‘We are committed that if Iran should try to cause mischief in the region — we are committed to confront it resolutely. And so we are looking at this agreement and we will be studying it, and we will be discussing it with our friends in the United States.”
So declared Saudi foreign minister Adel al-Jubeir, meeting with John Kerry, July 16, 2015.
Saudi Arabia this week announced its new alliance of 34 nations. It’s a formation, Saudi leaders say, with one purpose: fighting terrorists “whatever their doctrine.” But that’s just the spin. In reality, this Sunni alliance isn’t designed to defeat ISIS. It’s real goal is to challenge Iran’s growing power in the Middle East. And based on Saudi Arabia’s history of using terrorist groups — including al-Qaeda — as proxies, this announcement is troubling.
It was also predictable. For a start, recall Minister Adel’s comments to John Kerry in July: At that meeting, Adel said he expected the Iran nuclear deal to have an “effective and quick snapback provision that allows the re-imposition of sanctions against Iran should it violate the terms of that agreement.” Considered alongside his comment about Iran’s causing “mischief,” Adel’s reference to “snapback” sanctions makes it clear that he was angry at the summer meeting. This is further illustrated by Adel’s diplomatic-speak for angry disagreement: “discussing.” Unlike the Obama administration, Saudi Arabia has never regarded Iranian mischief as separate from the nuclear issue. The Saudis see these issues as one and the same.
#share#Nevertheless, this 34-nation alliance is a major rebuke to the Obama administration. The Saudis have long doubted Obama’s willingness to meaningfully challenge Iran. Don’t believe me? Then consider Defense Secretary Ash Carter’s quote this week, that the president’s team “looks forward to learning more about what Saudi Arabia has in mind in terms of this coalition.” Translation: We didn’t see this coming, and we’re concerned about what it might mean.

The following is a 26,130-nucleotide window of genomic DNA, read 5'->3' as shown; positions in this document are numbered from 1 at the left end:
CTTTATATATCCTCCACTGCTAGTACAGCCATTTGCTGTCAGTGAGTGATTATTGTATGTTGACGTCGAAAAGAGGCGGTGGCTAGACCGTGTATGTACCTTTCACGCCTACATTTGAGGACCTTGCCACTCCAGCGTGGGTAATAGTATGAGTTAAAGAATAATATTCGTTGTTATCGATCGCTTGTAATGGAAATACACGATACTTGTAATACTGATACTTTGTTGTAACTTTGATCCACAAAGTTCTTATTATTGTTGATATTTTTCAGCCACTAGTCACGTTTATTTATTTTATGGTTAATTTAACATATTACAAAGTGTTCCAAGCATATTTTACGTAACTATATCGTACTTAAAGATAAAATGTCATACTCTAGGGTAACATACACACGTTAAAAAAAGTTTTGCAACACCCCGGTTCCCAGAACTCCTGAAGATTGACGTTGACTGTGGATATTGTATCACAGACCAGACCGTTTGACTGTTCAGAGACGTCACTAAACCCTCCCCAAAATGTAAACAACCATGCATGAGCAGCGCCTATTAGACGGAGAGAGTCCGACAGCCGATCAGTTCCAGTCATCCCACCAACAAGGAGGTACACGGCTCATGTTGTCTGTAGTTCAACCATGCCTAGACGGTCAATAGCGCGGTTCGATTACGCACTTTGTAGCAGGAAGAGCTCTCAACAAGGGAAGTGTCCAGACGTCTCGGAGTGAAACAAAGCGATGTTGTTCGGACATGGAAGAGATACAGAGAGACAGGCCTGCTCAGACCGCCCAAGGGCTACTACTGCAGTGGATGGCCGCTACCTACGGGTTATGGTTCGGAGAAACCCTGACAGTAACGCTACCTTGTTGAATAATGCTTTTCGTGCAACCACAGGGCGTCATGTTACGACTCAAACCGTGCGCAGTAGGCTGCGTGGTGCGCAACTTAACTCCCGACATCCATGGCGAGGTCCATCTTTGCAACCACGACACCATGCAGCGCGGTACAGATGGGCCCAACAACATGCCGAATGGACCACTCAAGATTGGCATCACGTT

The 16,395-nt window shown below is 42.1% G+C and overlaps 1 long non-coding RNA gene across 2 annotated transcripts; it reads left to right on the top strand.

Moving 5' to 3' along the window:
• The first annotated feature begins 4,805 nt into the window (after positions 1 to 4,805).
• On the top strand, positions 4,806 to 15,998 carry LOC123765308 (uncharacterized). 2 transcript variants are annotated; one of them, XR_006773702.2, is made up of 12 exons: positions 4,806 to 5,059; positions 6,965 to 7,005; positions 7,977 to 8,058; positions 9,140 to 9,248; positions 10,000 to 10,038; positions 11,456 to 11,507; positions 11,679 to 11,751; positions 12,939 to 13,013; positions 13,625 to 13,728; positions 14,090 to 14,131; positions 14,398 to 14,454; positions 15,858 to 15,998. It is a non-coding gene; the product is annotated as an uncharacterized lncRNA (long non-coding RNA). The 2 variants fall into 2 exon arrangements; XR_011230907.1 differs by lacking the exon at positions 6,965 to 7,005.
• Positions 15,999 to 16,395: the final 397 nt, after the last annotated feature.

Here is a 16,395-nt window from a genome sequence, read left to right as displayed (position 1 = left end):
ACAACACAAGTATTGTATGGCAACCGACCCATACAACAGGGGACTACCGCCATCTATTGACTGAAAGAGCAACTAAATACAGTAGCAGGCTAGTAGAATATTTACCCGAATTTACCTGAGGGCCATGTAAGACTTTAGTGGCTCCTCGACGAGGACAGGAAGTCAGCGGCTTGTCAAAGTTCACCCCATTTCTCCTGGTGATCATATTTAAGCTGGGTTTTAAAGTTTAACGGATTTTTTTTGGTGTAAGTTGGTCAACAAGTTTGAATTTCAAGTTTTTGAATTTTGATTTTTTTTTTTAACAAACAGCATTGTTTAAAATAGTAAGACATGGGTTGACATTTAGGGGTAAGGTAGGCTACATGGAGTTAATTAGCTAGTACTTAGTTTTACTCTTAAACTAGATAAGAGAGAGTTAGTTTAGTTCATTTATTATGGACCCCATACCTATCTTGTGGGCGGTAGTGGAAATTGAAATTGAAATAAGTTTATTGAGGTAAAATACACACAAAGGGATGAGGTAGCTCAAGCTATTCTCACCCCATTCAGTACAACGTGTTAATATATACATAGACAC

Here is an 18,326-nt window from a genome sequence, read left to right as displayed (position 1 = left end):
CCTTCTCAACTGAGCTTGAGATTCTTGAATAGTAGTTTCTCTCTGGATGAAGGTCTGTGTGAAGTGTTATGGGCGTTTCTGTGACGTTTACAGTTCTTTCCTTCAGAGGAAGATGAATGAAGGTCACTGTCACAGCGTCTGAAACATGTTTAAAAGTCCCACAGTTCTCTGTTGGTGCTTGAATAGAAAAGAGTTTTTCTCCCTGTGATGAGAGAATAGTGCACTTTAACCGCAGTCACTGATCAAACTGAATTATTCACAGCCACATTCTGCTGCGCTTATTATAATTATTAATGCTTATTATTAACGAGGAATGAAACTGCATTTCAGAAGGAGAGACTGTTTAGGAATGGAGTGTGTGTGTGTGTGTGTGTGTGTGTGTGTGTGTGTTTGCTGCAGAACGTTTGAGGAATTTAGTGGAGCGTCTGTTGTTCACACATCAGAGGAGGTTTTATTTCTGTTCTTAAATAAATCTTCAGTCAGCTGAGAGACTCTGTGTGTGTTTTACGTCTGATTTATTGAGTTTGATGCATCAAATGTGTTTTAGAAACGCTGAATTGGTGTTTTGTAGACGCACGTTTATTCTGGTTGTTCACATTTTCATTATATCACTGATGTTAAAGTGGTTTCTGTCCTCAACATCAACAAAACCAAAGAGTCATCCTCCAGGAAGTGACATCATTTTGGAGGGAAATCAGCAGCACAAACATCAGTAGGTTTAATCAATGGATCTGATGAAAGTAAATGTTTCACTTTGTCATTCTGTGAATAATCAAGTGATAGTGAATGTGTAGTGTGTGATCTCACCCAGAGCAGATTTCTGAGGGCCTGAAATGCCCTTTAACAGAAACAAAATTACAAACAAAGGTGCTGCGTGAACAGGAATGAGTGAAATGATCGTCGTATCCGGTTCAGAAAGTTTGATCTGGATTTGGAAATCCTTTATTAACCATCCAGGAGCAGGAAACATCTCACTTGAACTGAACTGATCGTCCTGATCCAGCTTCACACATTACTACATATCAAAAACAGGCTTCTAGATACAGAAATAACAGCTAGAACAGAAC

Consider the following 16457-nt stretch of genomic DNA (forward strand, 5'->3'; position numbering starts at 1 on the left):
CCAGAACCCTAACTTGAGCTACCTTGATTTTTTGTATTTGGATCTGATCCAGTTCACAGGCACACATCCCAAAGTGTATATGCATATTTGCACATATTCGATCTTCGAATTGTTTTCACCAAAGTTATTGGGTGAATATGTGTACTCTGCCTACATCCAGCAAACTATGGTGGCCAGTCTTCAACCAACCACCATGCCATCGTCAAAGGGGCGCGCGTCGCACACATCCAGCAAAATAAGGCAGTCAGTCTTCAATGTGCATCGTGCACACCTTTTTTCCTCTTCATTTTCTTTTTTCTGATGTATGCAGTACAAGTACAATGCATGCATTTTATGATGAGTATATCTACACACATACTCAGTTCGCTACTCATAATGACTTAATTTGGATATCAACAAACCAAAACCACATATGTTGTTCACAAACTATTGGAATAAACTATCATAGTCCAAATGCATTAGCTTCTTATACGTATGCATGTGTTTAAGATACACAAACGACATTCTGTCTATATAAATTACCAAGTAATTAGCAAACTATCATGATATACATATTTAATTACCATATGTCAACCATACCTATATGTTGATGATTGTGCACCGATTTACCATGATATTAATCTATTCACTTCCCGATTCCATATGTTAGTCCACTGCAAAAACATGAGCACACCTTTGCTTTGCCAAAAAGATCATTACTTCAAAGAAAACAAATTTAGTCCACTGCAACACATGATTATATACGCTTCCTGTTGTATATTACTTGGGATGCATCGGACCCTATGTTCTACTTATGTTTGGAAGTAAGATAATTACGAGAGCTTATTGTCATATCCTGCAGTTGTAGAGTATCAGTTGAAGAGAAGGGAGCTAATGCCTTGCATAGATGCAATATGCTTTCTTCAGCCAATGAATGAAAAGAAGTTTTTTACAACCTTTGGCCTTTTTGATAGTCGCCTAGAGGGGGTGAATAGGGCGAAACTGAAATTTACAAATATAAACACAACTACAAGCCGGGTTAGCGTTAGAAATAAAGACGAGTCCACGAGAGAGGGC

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The administration is clearly worried that Saudi Arabia is preparing to escalate against Iran, and that it might endanger Obama’s rapprochement with the Revolutionary Islamic Republic. Indeed, the vocal support of Turkey and Egypt for the new alliance is interesting in the sense that both those nations have been disgusted by Obama’s lack of interest in challenging Iranian expansionism in the Middle East. As an extension, it’s also no coincidence that the alliance was announced the same week that John Kerry said the U.S. does not seek regime change in Syria — seeming to yield to Russian demands that Bashar al-Assad remain in power. The Saudis see Assad’s status as a personal issue (they detest Assad for his brutality against Syria’s Sunni majority population) as much as a policy issue.
#related#Saudi Arabia is often a poor ally of the United States. Its long-term funding of Wahhabi-extremist ideology, for instance, fuels radicalism; and its failure to deploy forces against ISIS is inexcusable. But it’s not hard to see why the Saudis no longer trust America. After all, the Americans promised the Saudis that they would prevent Iran from cheating on the nuclear deal, and that promise has now been shown up as an unmitigated farce. In August, I predicted that Iran would cheat on ballistic-missile research. Then in October, I noted that the Saudis’ growing fury at Iran was evidenced by Saudi plans to execute Shia activists. Then, that same month — just as the Saudis were most concerned — Iran began its ballistic-missile cheating. And what consequences has Iran faced? None. President Obama’s key failure has been his inability to recognize that America’s on-the-ground and in-the-air reliability (matching our actions to our words) informs broader strategic realities.
That’s a truth proved by the fact that the Saudis are now rolling the dice of sectarian fear. By threatening additional force against Iran, the Saudis are significantly increasing the risk of uncontrolled escalation in the region. And America is again learning the hard way that President Obama’s supplication to Iran is making the Middle East far more dangerous.
— Tom Rogan is a writer for National Review Online and Opportunity Lives, a panelist on The McLaughlin Group, and a senior fellow at the Steamboat Institute. He tweets at TomRtweets. His homepage is tomroganthinks.com.